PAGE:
I recognize the traditional, ancestral, and unceded territory of the Pawnee, Omaha, Otoe-Missouria, and Osage Peoples on which I am living and learning today. I honor all the ancestral stewards of this land and their descendants by being a responsible steward of the land. I honor all the non-human People who also inhabit this land by showing respect, reverence, and reciprocity. This acknowledgement in no way absolves me of the responsibility to take actions towards decolonization.
Hello, I am Denise Wally. I live in Lincoln, Nebraska. I am a student in the UAF Ethnobotany program. My botanical journey started over 50 years ago when my mother started teaching me about plants for food, for art (dyeing and other uses), a few for medicine, and for beauty. I was always a very curious, by nature, and that hasn’t changed. In college I started out in aerospace/mechanical engineering, which was interesting but didn’t excite me, so I changed to forestry and found my calling. I retired in January of 2022 from a wonderful career in natural resources/forest ecology and immediately began my journey into ethnobotany, that I have wanted to pursue for many decades.
I love to forage (especially for edible mushrooms), garden, wildcraft, and just be in natural places. I have too many favorite plants to name them all, but a few of my top ones are trees (except for invasive non-natives, which are fine in their native place), common milkweed, ferns, iris, sweetgrass, woodland understory plants (trillium, jack-in-the-pulpit, mayflower, bloodroot, etc), and a new favorite, fireweed (which I experienced for the first time last summer during EBOT 100 in Bethel). The plant I have the most respect for is devil’s club! That is a plant that commands respect.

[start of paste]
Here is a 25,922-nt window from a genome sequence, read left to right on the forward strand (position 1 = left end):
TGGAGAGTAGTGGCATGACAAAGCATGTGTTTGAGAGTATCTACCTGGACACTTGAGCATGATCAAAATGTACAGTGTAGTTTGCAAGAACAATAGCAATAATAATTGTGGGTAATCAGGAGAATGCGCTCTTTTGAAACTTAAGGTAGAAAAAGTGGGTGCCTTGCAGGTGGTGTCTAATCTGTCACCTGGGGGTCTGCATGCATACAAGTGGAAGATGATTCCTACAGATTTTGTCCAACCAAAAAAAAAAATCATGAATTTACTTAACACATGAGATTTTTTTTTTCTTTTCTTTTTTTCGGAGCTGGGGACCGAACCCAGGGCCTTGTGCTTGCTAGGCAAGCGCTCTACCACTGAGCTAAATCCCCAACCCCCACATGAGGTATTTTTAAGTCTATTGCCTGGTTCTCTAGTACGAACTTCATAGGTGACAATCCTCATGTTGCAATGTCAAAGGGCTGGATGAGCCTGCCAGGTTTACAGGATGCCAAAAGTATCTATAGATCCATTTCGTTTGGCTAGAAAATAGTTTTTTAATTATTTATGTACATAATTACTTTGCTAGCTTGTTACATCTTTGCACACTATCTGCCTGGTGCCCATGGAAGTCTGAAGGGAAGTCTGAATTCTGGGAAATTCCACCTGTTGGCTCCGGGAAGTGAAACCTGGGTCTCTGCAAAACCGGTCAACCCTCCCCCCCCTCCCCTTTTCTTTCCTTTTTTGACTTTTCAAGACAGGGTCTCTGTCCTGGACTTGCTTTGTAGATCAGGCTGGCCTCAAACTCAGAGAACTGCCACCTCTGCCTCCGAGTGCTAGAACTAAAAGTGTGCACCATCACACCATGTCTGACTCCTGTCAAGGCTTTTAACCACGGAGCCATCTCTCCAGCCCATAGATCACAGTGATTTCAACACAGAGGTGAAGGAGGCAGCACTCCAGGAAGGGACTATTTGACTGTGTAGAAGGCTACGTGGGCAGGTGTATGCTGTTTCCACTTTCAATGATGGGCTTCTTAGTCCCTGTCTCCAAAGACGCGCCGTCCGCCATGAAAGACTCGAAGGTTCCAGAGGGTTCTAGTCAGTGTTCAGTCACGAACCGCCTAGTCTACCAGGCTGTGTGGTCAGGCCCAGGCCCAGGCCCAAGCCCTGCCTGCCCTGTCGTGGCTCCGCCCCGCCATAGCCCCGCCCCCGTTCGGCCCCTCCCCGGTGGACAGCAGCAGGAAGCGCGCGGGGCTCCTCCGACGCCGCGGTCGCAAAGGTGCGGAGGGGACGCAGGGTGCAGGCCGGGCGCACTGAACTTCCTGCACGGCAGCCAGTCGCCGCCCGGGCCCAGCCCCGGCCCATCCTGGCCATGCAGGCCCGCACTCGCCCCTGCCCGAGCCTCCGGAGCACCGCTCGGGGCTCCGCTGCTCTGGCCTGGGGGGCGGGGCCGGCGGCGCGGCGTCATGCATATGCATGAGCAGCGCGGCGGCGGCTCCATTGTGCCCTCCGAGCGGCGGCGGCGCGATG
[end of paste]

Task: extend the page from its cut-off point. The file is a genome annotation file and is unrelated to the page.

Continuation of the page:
I have already seen a post by a classmate from EBOT 100, and I hope to see others from the EBOT and EMYCO classes I have taken. I am also eager to meet those who I have not yet crossed paths with. Connecting with plant (and fungi) people is such a blessing and a joy!
Added June 26, 2023
Photo of me from underneath a cracked cap polypore (Phellinus robiniea, though it may already have a new official Genus). Photo of a very dark pink common milkweed, Asclepias syriaca , taken last summer at Prairie Pines Nature Preserve outside Lincoln, NE.